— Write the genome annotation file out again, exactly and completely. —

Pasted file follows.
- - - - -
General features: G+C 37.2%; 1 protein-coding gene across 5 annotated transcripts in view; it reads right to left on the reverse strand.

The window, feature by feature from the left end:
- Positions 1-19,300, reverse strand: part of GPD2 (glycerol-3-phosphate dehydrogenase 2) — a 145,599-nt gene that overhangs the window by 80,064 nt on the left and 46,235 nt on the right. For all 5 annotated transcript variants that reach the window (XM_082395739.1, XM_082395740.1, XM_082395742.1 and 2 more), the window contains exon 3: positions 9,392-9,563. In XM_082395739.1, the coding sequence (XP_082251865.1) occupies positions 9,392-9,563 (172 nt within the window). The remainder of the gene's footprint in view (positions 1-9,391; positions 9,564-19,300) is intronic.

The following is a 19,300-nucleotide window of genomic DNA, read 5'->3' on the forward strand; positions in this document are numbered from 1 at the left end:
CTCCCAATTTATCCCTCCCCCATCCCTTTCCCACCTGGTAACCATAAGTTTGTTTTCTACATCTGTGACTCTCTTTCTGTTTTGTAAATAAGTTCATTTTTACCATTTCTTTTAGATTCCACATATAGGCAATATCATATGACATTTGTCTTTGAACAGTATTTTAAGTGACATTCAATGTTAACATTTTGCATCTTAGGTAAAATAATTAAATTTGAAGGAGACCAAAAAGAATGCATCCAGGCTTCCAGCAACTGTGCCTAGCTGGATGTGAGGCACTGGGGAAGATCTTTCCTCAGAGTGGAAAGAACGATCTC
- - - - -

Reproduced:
General features: G+C 37.2%; 1 protein-coding gene across 5 annotated transcripts in view; it reads right to left on the reverse strand.

The window, feature by feature from the left end:
- Positions 1-19,300, reverse strand: part of GPD2 (glycerol-3-phosphate dehydrogenase 2) — a 145,599-nt gene that overhangs the window by 80,064 nt on the left and 46,235 nt on the right. For all 5 annotated transcript variants that reach the window (XM_082395739.1, XM_082395740.1, XM_082395742.1 and 2 more), the window contains exon 3: positions 9,392-9,563. In XM_082395739.1, the coding sequence (XP_082251865.1) occupies positions 9,392-9,563 (172 nt within the window). The remainder of the gene's footprint in view (positions 1-9,391; positions 9,564-19,300) is intronic.

The following is a 19,300-nucleotide window of genomic DNA, read 5'->3' on the forward strand; positions in this document are numbered from 1 at the left end:
CTCCCAATTTATCCCTCCCCCATCCCTTTCCCACCTGGTAACCATAAGTTTGTTTTCTACATCTGTGACTCTCTTTCTGTTTTGTAAATAAGTTCATTTTTACCATTTCTTTTAGATTCCACATATAGGCAATATCATATGACATTTGTCTTTGAACAGTATTTTAAGTGACATTCAATGTTAACATTTTGCATCTTAGGTAAAATAATTAAATTTGAAGGAGACCAAAAAGAATGCATCCAGGCTTCCAGCAACTGTGCCTAGCTGGATGTGAGGCACTGGGGAAGATCTTTCCTCAGAGTGGAAAGAACGATCTC